The least of the previewed fiction features is the opening-night offering, Pick a Card (Dec. 5 at 6:30 and 9 p.m.), a grating romantic comedy. The fiction debut of Israeli documentarian Julie Shles, the film recounts the troubled relationship of Batya (Esti Zackheim), who works as a Tel Aviv checkout clerk, and David (Zvika Hadar), who has abandoned his job as a mechanic because he aspires to be a magician. Narratively, the problem is that David has no skills as a conjurer; conceptually, the problem is that David has no appeal as a character. Employing harsh lighting, a neon-hued palette, and hand-held camera, Shles portrays an Israel that’s multi-culti (bit players include a recent-immigrant Ukrainian hooker and an African transvestite) and secular (David playfully shocks an Orthodox youngster by telling him that God is an Arab). The interesting cultural details, however, are overpowered by the dull Batya and the dislikable David.

The British Army long resisted establishing a Palestinian unit during World War II, and the one it finally activated arrived in northern Italy only two months before Germany surrendered. But according to In Our Own Hands: The Hidden Story of the Jewish Brigade in World War II (Dec. 6 at 12:15 p.m.), what came next is more important: After the war, the brigade members smuggled Jewish refugees in the direction of Palestine and trained them to fight for Israel’s independence. Chuck Olin’s documentary tells a fascinating, little-known story, but it would have benefited from some outside and perhaps even skeptical commentary; all the talking heads are former brigade members or officers—which gives the film a self-congratulatory tone.

A Jewish Soviet news photographer who managed to survive numerous pogroms and purges is the subject of Evgueni Khaldei, Photographer Under Stalin (Dec. 7 at 1 p.m.). Although Khaldei never actually toiled directly for Stalin, he did work long stints at Tass and Pravda, and made many emblematic images—including one of the Soviet flag being unfurled atop the Reichstag in 1945—a photo, he explains, that was as staged as its Iwo Jima counterpart. Khaldei was wounded in a pogrom as an infant and fired during the 1948 “campaign against cosmopolitanism,” but director Marc-Henri Wajnberg can’t quite decide if his film is about the photographer’s life or work. The result is informative but somewhat disorganized.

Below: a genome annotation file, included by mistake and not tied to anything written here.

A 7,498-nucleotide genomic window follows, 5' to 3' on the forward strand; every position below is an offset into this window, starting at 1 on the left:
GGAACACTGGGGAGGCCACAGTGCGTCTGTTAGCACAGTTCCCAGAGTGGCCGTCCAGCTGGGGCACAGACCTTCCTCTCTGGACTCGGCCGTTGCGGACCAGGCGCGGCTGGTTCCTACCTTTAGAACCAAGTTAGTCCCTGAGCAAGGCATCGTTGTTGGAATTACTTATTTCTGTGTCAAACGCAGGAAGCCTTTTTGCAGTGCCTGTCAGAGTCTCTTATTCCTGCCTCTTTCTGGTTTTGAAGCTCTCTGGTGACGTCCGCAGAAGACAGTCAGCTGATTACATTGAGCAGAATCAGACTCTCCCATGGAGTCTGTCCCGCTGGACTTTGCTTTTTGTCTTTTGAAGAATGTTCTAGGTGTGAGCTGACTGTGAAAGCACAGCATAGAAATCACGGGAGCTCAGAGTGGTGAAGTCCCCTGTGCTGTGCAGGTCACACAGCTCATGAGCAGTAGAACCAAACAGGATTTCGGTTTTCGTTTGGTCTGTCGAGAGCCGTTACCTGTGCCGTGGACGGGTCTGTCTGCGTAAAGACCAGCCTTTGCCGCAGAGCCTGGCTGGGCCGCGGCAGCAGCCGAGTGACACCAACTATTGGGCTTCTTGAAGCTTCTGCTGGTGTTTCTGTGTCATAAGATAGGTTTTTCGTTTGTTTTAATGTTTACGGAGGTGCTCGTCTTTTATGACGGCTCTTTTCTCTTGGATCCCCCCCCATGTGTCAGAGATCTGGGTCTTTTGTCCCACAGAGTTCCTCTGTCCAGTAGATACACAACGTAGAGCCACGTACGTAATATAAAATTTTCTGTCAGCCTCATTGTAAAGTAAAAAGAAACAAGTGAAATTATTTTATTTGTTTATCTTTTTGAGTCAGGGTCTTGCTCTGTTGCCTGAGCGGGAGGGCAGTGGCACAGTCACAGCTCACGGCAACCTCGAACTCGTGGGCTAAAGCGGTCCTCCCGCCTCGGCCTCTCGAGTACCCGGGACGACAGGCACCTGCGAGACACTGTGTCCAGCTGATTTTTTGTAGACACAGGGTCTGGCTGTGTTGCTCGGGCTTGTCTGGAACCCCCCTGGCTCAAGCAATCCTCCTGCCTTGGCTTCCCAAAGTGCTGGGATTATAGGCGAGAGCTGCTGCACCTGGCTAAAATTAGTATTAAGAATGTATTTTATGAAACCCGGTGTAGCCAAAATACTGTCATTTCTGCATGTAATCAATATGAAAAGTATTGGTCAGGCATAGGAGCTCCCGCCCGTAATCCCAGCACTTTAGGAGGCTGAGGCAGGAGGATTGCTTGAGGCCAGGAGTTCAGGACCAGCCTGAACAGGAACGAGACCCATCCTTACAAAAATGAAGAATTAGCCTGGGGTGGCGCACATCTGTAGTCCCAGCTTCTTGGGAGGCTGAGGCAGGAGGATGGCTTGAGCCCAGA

While most of Europe was engaged in war, Hungarian musician and shop owner Gyorgy Peto made home movies of his family, friends, and—after Hungary’s “Jewish law” was instituted—his fellow workers in the Jewish Labor Squad. Director Peter Forgacs uses that footage as the basis of his study of Hungary in the ’30s and ’40s, Free Fall (Dec. 6 at 7:15 p.m.; Dec. 7 at 3:15 p.m.). Using voice-over, tinting, and superimpositions, Forgacs contrasts the Peto’s everyday life with the political upheaval about to engulf them. The effect is poignant, if a little soft-edged for the subject.